This week in links: Who’s responsible for the gap between perception and reality?

This week Lila Wolff wrote a super-interesting post titled The pressure to perform and bitterness which (I believe) was inspired by Pip Lincolne’s post on The Like Cycle. Both women were commenting on authenticity, the ‘cult of personality’ and how the online world makes it very easy to blur the line between perception and reality.

I shared these thoughts in the comments of Lila’s post:

“It’s a very funny old world this online one we operate it. Lots of false perceptions – some created by the follower, some created by the followee … and a lot of grey in between.”

And then, right on cue, an example of that greyness appeared in my life the very next day.

On Wednesday I shared about the disaster that happened to my family business last week. And from some conversations I’ve had since, it appears quite a few people went away from that post thinking ‘far out, that’s a terrible thing to happen to Kelly and her husband, but it looks like all is well now. Yay for them.’


The reality of the situation? I spent most of Wednesday breathe BREATHE breathing through several panic attacks. The. Entire. Day. I barely slept Wednesday night.

The fallout from what happened last week (something that was not our fault in any way) isn’t going away any time soon and is affecting our family and our businesses in a very major way.

Should my interactions with the world (social media, blog, conversations with family, friends, acquaintances) reflect this reality? And if they don’t, if I choose to instead focus on and share the positives of the situation (which admittedly are few and far between at the moment!) here on my blog, am I being inauthentic? Dishonest even?

Or it is totally authentic because it’s my nature to find the positive I can in any shitty situation?

This whole ‘what even is authentic’ thing is something I think about frequently because I’m acutely aware that, (like all bloggers), while I share about my life, I can’t share everything. But I can’t caveat everything either. So it’s often left to the reader to fill in the blanks. And how those blanks are filled in depends on: the reader’s situation, how much they like me, and how long they’ve been reading my blog. This is what leads to the shades of grey I mentioned in my comment on Lila’s post. This is what leads to the gap between perception and reality.

And I hate that gap because, yes, some people do leverage it to their benefit, but for the most part, it seems to put people (Em and Cherie are recent examples that come to mind) in a position where they have to publicly address (quite nasty) misconceptions about themselves.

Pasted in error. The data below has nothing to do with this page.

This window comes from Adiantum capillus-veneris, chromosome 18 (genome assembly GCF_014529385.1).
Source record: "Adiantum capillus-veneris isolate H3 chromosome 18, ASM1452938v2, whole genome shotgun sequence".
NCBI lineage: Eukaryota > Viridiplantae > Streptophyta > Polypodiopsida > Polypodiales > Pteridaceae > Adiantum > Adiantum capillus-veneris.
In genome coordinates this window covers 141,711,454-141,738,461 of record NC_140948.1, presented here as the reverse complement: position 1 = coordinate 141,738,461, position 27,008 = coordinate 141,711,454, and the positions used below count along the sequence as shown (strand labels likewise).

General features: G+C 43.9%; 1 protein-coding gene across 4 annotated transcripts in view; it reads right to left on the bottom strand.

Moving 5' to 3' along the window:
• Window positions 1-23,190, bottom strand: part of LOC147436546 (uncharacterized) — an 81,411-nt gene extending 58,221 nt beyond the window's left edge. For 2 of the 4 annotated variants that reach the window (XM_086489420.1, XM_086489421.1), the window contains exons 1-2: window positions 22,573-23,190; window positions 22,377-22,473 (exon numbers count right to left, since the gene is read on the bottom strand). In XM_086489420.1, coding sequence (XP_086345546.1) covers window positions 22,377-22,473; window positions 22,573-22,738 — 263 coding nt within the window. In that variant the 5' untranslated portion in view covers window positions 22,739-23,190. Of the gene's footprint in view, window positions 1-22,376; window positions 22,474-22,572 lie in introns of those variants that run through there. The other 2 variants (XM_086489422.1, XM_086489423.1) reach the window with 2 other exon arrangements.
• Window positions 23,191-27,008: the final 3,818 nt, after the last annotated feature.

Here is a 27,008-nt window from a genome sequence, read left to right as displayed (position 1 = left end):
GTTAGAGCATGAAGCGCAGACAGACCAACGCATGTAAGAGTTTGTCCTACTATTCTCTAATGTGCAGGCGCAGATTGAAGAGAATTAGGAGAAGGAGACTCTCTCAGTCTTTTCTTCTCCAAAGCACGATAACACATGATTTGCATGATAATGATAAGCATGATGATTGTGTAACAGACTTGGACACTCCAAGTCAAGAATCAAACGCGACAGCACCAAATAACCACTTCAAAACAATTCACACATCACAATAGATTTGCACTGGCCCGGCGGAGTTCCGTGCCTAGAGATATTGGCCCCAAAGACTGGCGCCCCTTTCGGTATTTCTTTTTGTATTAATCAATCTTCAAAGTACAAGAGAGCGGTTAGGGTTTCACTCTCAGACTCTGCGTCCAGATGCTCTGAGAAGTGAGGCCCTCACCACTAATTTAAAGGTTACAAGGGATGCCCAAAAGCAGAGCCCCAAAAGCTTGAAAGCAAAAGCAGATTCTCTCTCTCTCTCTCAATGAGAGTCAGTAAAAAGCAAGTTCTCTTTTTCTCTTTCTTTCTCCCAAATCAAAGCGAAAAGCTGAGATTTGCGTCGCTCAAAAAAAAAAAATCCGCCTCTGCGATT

At this point it becomes clear that ‘authenticity’ is no shield against nasty misconceptions because Em and Cherie are two of the most authentic, heart-on-their-sleeve, people I know.

Then situations like this arise and (it seems) increases the onus on all bloggers to be ‘honest’ and ‘authentic’ and ‘real’.

But what even is real? Who knows.

Ultimately, I think readers (and keep in mind I am as much a reader as I am a blogger) need to be be a bit more discerning.

If someone’s life seems unbelievably perfect, it’s common sense to understand that it’s probably not. And the nice thing to do is to not judge them for portraying their life as perfect – simply understand if they’re doing so, there’s probably a good reason for it and either you enjoy reading their blog or you don’t. Similarly, if everyone’s jumping on a bandwagon to bag someone out (like say, Pete Evans – who I personally am neither here nor there on) … it’s common sense to understand the base motivations of those driving the bandwagon before jumping on yourself.


More stuff to ponder this weekend …

Here are this links I deem worthy of your attention this week!

Confused about consent? It’s all about the tea.

Something I’ve learned about life, it’s seldom more awesome after achieving ‘the goal’.

Truth from Liz Gilbert on ‘saying no’:

For years, I never said the word NO.

I never said it, because I was afraid.

I was afraid that if I said NO to people, they would be disappointed, and they wouldn’t like me as much.

But do you know what happened when I finally started saying NO to people?


Did you miss this one in all the kerfuffle of my blog being lost forever? Please go read it, because I’m quite proud of it!



And yay, it’s Friday so it’s Weekend Rewind time with Bron, Sonia, and Sonia.

Bloggers, why don’t you link up your favourite post from the week just gone (it doesn’t matter which of us you link up at, your post will be visible on all of our sites). Readers, why not check out some awesome blogs you may not have come across before.

Meanwhile, this week’s super cool guest Rewinder should need zero introduction given I link to her pretty much every week.
It’s Carly from Smaggle!

CarlyCarly is the founding editor of Smaggle which launched in 2007 back when blogging was weird. She has appeared in The Sydney Morning Herald, The Age, Cosmopolitan, Cleo and Vogue magazines. Hoop earrings are totally her thing and she once had a really awkward conversation with Guy Pearce in Paris.  

{FYI Carly is also currently hooking up with great friend Christine from Hair Romance to bring Melbourne bloggers the Little Big Blog workshop. Carly and Chris are two of the loveliest and most switched on ladies in the Aussie blogosphere and if I was in Melbourne, I’d totally be going along to soak up some of their wisdom.}